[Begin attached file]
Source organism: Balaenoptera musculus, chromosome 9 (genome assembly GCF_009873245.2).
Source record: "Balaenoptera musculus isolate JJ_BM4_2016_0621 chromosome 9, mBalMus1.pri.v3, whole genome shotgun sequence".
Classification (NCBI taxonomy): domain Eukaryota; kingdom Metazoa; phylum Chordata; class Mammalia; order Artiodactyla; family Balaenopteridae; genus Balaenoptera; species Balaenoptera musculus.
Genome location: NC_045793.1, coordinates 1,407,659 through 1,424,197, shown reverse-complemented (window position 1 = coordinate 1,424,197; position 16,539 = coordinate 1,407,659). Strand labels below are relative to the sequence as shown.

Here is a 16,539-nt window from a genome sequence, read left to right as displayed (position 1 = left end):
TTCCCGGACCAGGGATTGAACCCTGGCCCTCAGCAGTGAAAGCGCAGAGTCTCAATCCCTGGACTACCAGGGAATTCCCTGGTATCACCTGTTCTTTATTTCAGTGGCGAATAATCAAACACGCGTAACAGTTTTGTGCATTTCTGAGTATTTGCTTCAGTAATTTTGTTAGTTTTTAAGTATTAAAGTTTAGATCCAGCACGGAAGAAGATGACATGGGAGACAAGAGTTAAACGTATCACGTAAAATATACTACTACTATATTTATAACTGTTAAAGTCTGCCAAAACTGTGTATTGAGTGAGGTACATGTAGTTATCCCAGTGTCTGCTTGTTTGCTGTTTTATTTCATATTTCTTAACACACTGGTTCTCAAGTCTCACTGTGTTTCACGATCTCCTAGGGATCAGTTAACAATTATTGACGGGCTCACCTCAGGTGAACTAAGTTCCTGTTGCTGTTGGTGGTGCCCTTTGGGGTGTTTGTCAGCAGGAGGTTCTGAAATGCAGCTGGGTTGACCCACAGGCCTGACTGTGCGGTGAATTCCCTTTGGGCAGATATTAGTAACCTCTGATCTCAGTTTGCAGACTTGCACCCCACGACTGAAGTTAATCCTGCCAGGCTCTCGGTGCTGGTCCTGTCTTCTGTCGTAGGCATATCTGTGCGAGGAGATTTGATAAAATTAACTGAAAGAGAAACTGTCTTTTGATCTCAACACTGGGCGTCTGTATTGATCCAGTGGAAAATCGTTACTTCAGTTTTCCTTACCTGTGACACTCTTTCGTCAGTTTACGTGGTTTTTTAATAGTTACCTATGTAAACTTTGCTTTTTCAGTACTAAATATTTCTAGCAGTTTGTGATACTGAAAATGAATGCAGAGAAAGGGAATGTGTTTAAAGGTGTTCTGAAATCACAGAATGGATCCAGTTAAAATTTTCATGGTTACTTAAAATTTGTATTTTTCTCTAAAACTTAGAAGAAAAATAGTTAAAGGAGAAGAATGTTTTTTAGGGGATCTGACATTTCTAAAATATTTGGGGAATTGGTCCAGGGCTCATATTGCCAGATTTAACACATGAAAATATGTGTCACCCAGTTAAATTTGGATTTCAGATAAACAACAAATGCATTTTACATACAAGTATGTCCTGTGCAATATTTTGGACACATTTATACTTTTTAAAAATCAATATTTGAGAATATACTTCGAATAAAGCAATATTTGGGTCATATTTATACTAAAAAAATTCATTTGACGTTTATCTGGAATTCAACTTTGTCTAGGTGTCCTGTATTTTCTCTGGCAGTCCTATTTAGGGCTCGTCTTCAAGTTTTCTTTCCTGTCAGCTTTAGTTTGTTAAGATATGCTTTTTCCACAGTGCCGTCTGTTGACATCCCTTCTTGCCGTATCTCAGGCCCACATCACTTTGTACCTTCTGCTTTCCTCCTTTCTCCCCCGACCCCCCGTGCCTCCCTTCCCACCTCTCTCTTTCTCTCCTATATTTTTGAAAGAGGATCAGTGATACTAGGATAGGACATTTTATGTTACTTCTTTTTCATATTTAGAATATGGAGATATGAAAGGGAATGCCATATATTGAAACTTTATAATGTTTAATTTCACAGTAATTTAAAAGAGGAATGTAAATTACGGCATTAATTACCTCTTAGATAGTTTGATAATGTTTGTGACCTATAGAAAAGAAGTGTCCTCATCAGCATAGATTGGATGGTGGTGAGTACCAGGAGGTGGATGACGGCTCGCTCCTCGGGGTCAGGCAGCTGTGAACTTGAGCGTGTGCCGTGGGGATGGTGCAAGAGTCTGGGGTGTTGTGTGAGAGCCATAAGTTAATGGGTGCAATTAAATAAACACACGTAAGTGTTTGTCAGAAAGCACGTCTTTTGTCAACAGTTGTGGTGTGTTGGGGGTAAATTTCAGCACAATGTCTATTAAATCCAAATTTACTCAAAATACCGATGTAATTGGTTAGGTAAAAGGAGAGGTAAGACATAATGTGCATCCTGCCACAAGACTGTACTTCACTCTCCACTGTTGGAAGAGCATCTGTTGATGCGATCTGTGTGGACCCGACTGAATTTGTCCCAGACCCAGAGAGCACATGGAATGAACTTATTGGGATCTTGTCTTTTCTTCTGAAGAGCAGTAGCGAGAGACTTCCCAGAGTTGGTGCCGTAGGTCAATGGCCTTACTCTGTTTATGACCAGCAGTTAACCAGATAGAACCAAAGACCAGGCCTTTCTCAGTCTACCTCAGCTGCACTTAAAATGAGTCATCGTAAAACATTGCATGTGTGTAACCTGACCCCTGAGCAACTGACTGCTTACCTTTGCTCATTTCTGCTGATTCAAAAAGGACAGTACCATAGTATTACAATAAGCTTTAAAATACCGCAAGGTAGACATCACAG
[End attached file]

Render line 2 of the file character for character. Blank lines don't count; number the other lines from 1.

Source record: "Balaenoptera musculus isolate JJ_BM4_2016_0621 chromosome 9, mBalMus1.pri.v3, whole genome shotgun sequence".